Responses to Class and Caste Oppression in Thanjavur District: ig^o-^2
THE struggle against oppression in the countryside has been complex and has reflected many aspects of the fundamental questions faced by the rural masses. In its fight against theroot problem— landlordism—a progressive peasant movement in India must face and resolve certain highly specific social problems which compound the weight of landlordism and provide a new dimension to oppression. Springing from a historically primitive social formation, the caste system has developed over time, adjusting to new social structures, transforming itself with everyadaptation and yet retaining constraining and highly retrogressive features of a more ancient social formation.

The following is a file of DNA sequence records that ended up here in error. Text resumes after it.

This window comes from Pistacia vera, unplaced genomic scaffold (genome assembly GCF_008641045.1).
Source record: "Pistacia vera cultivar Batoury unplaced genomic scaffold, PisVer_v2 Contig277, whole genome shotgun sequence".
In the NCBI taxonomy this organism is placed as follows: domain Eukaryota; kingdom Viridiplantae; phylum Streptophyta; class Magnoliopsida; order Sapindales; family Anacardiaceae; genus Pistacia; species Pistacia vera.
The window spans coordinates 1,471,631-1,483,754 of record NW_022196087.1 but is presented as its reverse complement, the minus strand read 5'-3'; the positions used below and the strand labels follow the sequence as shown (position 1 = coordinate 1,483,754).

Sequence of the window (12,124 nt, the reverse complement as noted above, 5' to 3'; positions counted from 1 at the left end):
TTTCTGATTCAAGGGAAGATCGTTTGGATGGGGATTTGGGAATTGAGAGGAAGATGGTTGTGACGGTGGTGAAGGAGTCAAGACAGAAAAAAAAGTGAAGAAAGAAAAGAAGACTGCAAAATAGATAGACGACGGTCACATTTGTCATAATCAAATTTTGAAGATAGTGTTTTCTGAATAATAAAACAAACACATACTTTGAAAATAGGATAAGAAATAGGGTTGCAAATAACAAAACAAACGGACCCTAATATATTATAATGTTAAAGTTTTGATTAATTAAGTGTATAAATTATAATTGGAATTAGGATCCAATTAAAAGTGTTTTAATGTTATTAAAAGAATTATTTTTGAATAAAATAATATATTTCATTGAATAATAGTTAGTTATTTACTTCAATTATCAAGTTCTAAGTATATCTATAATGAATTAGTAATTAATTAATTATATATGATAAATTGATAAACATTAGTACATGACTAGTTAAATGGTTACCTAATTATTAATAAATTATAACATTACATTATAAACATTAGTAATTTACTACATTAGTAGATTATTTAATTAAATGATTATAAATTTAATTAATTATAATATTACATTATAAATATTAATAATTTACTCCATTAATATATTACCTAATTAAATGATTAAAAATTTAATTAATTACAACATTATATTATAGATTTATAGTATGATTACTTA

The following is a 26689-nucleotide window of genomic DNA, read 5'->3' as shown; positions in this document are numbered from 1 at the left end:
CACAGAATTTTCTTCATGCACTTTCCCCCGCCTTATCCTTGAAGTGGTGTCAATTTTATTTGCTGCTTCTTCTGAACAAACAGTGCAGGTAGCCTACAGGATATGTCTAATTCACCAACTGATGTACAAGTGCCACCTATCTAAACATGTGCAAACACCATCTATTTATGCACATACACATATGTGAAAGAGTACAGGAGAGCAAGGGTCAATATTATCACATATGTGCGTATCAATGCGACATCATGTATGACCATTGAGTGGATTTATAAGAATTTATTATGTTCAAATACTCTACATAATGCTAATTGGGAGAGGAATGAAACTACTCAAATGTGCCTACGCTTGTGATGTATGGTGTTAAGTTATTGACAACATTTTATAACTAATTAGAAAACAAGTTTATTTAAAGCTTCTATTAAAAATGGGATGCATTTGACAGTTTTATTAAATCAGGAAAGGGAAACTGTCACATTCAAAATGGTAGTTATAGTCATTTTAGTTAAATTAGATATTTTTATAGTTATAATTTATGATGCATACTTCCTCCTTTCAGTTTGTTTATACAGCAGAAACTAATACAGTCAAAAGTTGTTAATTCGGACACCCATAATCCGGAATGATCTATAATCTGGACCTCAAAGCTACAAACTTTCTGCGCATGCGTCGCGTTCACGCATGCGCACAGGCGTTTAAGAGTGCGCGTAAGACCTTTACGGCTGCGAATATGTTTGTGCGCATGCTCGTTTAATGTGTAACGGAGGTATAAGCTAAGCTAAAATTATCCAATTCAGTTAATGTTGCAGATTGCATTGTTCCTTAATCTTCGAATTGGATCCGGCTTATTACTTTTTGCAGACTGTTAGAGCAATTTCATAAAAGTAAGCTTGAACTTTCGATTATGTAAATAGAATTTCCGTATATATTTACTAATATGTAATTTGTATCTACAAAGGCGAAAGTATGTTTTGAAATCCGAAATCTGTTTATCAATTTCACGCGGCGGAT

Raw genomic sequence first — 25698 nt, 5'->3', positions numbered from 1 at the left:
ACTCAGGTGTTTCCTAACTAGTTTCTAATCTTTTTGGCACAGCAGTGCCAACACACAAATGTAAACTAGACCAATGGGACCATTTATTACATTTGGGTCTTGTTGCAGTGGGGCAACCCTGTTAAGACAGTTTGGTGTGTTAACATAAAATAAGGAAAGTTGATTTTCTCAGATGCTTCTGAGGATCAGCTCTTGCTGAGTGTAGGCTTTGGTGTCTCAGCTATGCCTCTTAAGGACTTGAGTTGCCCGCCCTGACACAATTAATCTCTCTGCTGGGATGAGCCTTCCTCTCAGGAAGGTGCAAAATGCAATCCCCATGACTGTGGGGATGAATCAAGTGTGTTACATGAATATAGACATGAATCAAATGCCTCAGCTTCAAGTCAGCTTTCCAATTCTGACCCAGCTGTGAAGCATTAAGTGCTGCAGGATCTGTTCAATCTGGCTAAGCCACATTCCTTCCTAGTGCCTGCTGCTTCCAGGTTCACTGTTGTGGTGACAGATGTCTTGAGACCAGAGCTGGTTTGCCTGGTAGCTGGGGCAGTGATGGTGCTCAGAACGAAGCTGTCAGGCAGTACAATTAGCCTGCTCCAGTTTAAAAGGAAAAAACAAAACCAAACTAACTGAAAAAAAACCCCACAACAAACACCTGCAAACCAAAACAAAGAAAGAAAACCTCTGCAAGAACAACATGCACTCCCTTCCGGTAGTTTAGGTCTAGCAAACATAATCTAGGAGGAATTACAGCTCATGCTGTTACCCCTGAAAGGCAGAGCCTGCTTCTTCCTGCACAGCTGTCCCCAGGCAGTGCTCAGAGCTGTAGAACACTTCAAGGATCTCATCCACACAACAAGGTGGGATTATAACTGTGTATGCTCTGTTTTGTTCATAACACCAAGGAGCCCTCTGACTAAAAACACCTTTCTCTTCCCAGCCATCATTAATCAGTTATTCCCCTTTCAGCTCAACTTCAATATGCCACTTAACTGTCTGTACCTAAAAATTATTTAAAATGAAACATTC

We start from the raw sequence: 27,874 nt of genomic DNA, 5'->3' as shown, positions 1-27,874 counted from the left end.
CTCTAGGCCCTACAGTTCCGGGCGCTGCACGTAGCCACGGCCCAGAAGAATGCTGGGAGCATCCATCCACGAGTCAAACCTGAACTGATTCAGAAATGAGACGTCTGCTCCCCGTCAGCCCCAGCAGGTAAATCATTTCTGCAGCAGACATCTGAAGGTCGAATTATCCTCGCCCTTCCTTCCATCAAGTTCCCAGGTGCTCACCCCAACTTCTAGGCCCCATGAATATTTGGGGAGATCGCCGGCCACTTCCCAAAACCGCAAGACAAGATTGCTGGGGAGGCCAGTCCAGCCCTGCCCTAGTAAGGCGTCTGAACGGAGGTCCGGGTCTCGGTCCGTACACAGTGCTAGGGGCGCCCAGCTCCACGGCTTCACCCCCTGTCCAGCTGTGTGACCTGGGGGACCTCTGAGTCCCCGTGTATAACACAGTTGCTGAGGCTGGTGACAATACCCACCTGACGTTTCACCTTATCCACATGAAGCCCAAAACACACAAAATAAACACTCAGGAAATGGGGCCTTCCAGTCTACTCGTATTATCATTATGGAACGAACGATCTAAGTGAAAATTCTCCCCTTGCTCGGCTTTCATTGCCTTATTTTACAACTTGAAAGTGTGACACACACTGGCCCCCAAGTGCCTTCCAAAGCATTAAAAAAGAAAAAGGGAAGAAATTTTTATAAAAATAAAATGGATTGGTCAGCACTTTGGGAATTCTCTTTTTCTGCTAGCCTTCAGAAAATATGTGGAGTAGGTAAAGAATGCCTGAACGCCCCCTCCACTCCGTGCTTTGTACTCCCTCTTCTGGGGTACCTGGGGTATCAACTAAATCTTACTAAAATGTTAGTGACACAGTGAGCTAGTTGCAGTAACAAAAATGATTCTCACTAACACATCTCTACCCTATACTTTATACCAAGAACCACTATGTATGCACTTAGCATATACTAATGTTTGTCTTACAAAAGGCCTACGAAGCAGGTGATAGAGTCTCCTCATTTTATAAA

The caste system imposes ideologically and socio-economic-ally, a rigid structure of divisions among the people, whichtends to obstruct the free association of the working people and therefore poses a serious challenge to the democratic movement. In the countryside it is inextricably bound up with agrarian relations, exercising a yet-to-be-adequately comprehended influence on the organisation of production and the division of labour. By condemning—in a tyrannical fashion—sections of the people to particularly degrading conditions of labour, caste can be seen to provide one of the principal supports to class oppression. The interplay